NELLIE M. KRUCK CROSS
From 'Fanning the Embers', published 1971, Range Rider Reps, Miles City, Montana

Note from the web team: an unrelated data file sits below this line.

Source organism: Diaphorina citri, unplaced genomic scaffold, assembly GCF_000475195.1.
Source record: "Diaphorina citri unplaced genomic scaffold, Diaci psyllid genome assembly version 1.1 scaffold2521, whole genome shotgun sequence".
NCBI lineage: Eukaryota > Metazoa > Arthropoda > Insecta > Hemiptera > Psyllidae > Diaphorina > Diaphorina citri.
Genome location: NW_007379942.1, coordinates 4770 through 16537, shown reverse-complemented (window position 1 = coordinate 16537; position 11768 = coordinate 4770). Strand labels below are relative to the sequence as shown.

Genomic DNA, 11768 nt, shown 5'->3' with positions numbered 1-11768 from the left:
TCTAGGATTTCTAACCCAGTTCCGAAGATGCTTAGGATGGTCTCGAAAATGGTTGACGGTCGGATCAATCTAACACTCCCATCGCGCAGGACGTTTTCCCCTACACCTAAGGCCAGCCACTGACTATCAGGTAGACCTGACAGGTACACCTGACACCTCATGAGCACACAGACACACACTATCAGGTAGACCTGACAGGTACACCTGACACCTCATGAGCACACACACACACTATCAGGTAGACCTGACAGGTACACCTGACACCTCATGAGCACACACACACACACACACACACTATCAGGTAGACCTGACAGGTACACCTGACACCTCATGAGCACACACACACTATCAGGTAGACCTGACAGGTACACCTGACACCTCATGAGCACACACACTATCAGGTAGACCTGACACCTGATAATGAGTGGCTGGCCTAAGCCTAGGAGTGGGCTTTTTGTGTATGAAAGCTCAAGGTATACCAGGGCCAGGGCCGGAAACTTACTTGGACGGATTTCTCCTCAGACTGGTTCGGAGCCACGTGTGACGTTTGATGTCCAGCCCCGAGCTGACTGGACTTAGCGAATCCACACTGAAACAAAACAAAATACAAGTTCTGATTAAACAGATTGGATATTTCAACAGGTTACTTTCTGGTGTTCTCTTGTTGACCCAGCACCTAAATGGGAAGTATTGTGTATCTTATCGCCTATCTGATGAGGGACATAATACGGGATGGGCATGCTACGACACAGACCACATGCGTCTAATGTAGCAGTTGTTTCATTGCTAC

In the spring of 1916 my half sister and I boarded the Chicago and Milwaukee train at Ortonville, Minn.; destination Miles City, Mont. My sister, Mabel Emma McCallum, had been working in an office at Ortonville and I had been teaching country school and we both felt like we would like to go to the wild and woolly west. Sis had put in application for an office job in different cities and one that sounded the best was that of the George W. Farr Law Office in Miles City. We went to the Olive Hotel, run by Al Leighton; then walked up and down Main Street and finally spotted the Farr Law Office but were surprised to find there was no paving on the streets, except for one block of wood blocks. We found a vacant apartment handled by a couple named Lawrence. We moved in at once. I realized that if I intended to teach school in Montana I would have to pass a Montana teacher's examination so I enrolled in a private school, The Montana Institute, run by A. H. Dixon and his wife, very competent, both of them. LaBonna Homewood Thibaut was one of the pupils, as was Allie Bradshaw. I finished a Montana Teacher's course, received my diploma and accepted a rural school at Finley Creek, about 50 miles north of Miles City. One of the ranchers out there called for me and took me to the school. I boarded with the Scriven family, which was a large family, consisting of Wilma, Thelma, Mabel, Cora, Tommy, Raymond and Grandma Scriven, who was quite crippled and in a wheel chair. Mr. Scriven was a good cook. The Dan Haughian family lived in that district and had a number of children of school age. In fact, the Scriven and the Haughian children were the main pupils and were very good kids, lots of fun and very obedient. Rev. Barstow, brother-in-law of the Scrivens, his wife and children, lived with the Scrivens for a few months before moving into a place of their own. They were a very interesting family and Gladys (now Gladys Laurie) was very musical. They helped keep life interesting and all the neighbors enjoyed them. In fact, it was a very enjoyable nine months for me, as there was always something going on such as barn dances at the Haughian Ranch, horseback riding in the Sheep Mountains, and spending a weekend at the Mann ranch with Edith Mann (now Edith Combs). One weekend when Wilda and I rode horseback to Miles City to attend a school meeting, we got pretty tired. The winter of 1916-17 was a very rough one, cold with lots of snow. I had to go about two miles to school and most of the time I had to keep the stove going so I would try to get there in time to have the schoolhouse warmed up. However, James Mann came to school part of the time as he wished to get started in high school work and during that time he took care of the stove for me, which was certainly a wonderful help and greatly appreciated. The next year I taught at the Bircher School. I quit teaching during the winter as I wanted to take up a business course as there was quite a demand for office help on account of World War I. So I enrolled in Montana Business School taking up typing and office work in general. My first office work was at the Ford Garage, owned and operated by Bert Shuey. Things went along quite nicely, then a few years later Ed Love bought out the Calvin interest and the place was known as Love Motor Co. and has remained under that name ever since. A number of years later I resigned my job and went to Washington, along with Fern Lane, a friend of mine. Both of us got jobs and I worked for the Buick Garage in Aberdeen, Wash.. for a few months but soon I got lonesome for good old Montana and my sister's family. When I received a telegram from Love Motor Co. offering me a raise in pay I immediately accepted it. So here I was, back working in the Love Motor Co. I bought a brand new Model T Ford Coupe. I was so proud of this car that I spent most of my spare time with it, driving out to the Ashelford Ranch and various other places. During the first summer I was back, my friend, Fern Lane, and I drove to Yellowstone Park. I had only driven the car about 2,000 miles, which was the extent of my driving experience, and my family and friends were very skeptical about my driving to Yellowstone Park and through it, but we had no trouble at all and had a wonderful trip. I would hate to drive that far now with a Model T and plain old dirt roads, especially up on Mt. Washburn. Fern must have had iron nerves to ride along with me but she never showed any sign of being seared and I didn't think of getting seared. How times change!!! In the summer of 1919 my sister became engaged to Rufus Ashelford of the Cap Rock Ranch. They went back to our home in Minnesota to be married Christmas Day and I went back also for the wedding. They had one daughter, Joyce, who married Vic Stricker during World War 11. They have lived here ever since the war was over and have two sons. Around 1925 1 started going with Harold V. "Babe" Cross. We were married Aug. 15, 1927, at Forsyth, Mont., in a blinding rain storm which had been going on for two days. The next day we started for the Big Horn Mountains on a month's vacation. We had camping equipment in our Model T car and spent most of the month's vacation in the Big Horns camping and fishing. We also spent some time with Babe's brother, Frances Cross, who was sheriff of Big Horn County and lived at Basin, Wyo. At the time he was married to Helen May of Miles City. A couple of years after we were married we started in the cattle business, which we have been in ever since, except during World War 11 while Babe was in the Army. We have never gotten very rich in it but have had lots of fun and many experiences besides an education in cattle and horses. We have owned some grand cow ponies, such as Drifter. Gopher, Chickie, Rambler and White Sox and were most attached to them. Our main recreation through the years has been horseback riding and care of our horses and cattle. In August, 1968, I had to resign my job on account of poor health and am living at home now, taking things easy and enjoying myself. I often think of the many interesting happenings and the grand people I worked with in the Ford Garage through the many years I spent there and do not believe anyone could have enjoyed working more than I did.